Kelly Whaley Fires Course Record 5-under Par 65 at Keney Park Golf Course and Captures the Hartford Women's Open Title
By Bruce Berlet
HARTFORD, Conn. (June 10, 2018) – The First Family of Connecticut Golf struck again in emphatic fashion on Sunday.
Kelly Whaley, the youngest of two daughters in the well-known clan, shot the first bogey-free round of her career, a women’s course-record, 5-under-par 65 at Keney Park Golf Course, for a 36-hole total of 133 and a five-stroke victory in the Hartford Women's Open over fellow amateur Linda Wang.
Whaley, 21, began the day with a one-stroke lead over pro Jordan Lintz and wasn’t happy with the way she started the final round with her father, Bill, caddying for her again.
“I wasn’t hitting it well going into the event and didn’t hit that good the first five holes (Sunday),” said Whaley, who opened with a 2-under 68 at Goodwin Park Golf Course on Saturday. “Then on the sixth tee, I told myself to start really hitting it, and I felt more confident from then on.”
More confident indeed. Whaley hit a 9-iron on the par-3 sixth hole to 4 feet and made the birdie putt, then knocked wedge approaches on Nos. 8 and 9 to a foot to turn in 32 and take most of the suspense out of the tournament.
Whaley made two birdies, including a 25-foot putt at No. 16, and was never in danger of making a bogey in a 33 on the back nine played alongside Wang and Lintz, who earned the $3,000 first-place check Sunday by shooting 70 to finish third at 139.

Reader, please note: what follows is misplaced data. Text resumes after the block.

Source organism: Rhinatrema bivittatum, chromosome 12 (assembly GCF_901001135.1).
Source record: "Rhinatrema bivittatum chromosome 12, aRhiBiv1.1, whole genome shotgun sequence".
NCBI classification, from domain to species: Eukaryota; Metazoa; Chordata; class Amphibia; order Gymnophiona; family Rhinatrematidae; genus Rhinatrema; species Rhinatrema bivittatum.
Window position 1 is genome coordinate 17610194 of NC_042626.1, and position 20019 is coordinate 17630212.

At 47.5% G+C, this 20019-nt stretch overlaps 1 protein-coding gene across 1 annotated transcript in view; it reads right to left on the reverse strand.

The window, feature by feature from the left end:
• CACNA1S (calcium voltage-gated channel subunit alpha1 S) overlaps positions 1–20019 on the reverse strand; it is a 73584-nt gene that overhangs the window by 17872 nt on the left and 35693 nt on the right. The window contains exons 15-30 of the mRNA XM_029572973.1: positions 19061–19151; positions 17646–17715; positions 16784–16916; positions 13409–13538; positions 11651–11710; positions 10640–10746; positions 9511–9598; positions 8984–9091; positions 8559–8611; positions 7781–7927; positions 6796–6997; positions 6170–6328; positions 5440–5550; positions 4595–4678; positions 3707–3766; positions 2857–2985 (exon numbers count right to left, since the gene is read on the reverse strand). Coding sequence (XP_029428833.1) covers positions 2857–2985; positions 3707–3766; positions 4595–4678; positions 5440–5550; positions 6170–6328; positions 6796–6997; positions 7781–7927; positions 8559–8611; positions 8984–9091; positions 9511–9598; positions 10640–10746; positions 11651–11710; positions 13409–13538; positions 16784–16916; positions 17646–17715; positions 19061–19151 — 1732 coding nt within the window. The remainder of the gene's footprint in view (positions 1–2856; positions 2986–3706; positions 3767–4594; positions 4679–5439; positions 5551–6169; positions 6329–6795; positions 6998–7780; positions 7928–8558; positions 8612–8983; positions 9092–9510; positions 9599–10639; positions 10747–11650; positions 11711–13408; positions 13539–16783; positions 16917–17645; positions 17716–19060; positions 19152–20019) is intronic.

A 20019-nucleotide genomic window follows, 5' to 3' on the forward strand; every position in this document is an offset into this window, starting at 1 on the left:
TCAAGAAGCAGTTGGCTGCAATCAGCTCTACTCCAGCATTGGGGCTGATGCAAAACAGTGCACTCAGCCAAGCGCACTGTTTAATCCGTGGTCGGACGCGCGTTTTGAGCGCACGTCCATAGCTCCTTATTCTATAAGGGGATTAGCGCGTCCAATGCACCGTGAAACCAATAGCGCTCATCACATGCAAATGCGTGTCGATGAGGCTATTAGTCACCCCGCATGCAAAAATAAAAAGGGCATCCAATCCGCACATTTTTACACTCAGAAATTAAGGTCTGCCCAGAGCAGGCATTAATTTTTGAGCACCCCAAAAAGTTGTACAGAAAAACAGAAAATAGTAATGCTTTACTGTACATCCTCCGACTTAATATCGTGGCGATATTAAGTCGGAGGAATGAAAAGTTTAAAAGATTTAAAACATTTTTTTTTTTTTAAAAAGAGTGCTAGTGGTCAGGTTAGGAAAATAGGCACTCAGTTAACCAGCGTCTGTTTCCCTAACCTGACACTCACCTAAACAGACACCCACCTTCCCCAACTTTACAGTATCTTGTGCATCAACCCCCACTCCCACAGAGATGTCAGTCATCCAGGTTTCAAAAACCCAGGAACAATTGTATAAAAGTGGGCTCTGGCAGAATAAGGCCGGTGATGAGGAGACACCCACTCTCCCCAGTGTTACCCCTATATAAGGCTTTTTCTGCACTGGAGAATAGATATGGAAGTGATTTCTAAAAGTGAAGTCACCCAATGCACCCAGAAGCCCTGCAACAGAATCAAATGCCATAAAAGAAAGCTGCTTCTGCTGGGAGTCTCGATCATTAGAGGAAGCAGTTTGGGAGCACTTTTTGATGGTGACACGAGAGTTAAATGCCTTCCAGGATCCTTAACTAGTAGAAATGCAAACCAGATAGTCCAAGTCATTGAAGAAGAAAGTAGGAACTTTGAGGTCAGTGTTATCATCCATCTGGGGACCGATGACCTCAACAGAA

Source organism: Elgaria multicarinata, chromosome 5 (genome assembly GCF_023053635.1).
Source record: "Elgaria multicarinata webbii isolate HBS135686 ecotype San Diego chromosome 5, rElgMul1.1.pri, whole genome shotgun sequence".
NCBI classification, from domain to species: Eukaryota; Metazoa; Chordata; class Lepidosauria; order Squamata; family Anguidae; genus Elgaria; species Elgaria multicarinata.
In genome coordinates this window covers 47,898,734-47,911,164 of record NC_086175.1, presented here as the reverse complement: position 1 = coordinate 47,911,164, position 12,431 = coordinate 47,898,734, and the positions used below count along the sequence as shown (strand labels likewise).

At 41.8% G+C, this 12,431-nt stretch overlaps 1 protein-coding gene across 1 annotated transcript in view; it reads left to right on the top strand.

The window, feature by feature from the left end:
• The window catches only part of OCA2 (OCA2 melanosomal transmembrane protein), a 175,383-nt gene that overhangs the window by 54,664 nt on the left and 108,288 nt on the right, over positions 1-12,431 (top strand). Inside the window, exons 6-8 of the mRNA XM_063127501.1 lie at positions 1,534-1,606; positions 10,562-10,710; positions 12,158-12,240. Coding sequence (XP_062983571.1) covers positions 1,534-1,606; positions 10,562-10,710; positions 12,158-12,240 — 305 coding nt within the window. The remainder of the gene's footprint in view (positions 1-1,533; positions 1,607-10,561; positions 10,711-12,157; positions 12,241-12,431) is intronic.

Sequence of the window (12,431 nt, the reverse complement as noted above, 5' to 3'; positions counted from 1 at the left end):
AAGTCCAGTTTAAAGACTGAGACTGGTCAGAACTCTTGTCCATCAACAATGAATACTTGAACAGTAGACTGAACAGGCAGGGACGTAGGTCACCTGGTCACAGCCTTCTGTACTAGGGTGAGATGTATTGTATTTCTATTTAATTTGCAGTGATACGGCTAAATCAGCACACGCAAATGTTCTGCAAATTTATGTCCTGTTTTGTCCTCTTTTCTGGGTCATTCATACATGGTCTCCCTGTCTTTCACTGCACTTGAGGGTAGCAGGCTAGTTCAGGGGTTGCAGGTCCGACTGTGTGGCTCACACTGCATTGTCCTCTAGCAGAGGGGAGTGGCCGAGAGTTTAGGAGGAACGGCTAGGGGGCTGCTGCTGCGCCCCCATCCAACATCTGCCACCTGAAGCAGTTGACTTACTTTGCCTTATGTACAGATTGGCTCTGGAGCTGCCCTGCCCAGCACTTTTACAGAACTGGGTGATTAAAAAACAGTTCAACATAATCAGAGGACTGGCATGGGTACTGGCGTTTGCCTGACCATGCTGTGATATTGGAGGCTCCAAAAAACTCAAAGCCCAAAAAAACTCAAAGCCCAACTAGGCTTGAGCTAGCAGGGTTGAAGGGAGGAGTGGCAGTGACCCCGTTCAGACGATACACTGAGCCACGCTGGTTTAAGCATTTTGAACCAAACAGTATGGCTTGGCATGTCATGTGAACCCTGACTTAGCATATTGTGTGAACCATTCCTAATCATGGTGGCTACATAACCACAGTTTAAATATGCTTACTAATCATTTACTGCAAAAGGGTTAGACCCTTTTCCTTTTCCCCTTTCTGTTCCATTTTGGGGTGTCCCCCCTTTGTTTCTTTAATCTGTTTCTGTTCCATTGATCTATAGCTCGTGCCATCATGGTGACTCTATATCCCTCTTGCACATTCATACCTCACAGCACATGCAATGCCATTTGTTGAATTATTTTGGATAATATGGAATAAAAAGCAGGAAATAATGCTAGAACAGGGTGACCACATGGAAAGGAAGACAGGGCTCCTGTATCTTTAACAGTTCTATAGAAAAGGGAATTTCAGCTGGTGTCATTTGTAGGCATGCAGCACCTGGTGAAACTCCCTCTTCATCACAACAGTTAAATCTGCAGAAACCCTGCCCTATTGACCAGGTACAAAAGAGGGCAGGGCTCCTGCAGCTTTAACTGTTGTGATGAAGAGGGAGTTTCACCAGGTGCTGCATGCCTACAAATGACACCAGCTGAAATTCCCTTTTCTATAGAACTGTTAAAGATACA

“I was really steady and hitting each individual shot was my priority,” said Whaley, making her tournament debut in the 3-year-old event. “My first goal was trying to think birdies, and if I didn’t make one, I just thought about the next hole.
“Not getting ahead of myself was important, and I managed to stay patient.”
It was the second major victory this year for Whaley, who shot a school-record 12-under in winning the Briars Cliff Invitational in her junior season at the University of North Carolina, her mother Suzy’s alma mater before she played on the LPGA Tour in 1990 and 1993. Kelly, who won the Connecticut State Women’s Amateur Championship three times, also would like to play on the LPGA Tour and has seen several key improvements in her game the last few years.
“My putting is better, but most importantly, I’m a lot stronger mentally,” said Whaley, who lives in Palm Beach Gardens, Fla. “We work on that a lot at UNC, and now I’m able to handle harder situations better.”
Bill Whaley played on the Australian and Asian Tours and is now the Senior Regional Director of Operations at the PGA Tour after being the general manager and Director of Golf at TPC River Highlands in Cromwell, home of the Travelers Championship, which is June 21-24. He also has seen more mental toughness in his daughter.
“Kelly has always been a good ball-striker, but now there’s a lot less highs and lows,” Bill said. “She’s trying to stay within herself, live in 45 seconds and don’t get rattled. She is still competitive and hard-charging, but she doesn’t get frustrated as much as she used to.”
Kelly has worked mainly on her game with Bill and her mother, who has a litany of achievements on and off the course, most notably winning the 2002 Connecticut Section PGA Championship to qualify for the 2003 Greater Hartford Open, the first woman to accomplish that feat since Babe Zaharias in the 1945 Los Angeles Open. She also became the first female elected an officer in the PGA of America in 2014, and on Nov. 9, she will become the first female elected president of the national organization and then host its annual meeting in Hartford in 2020.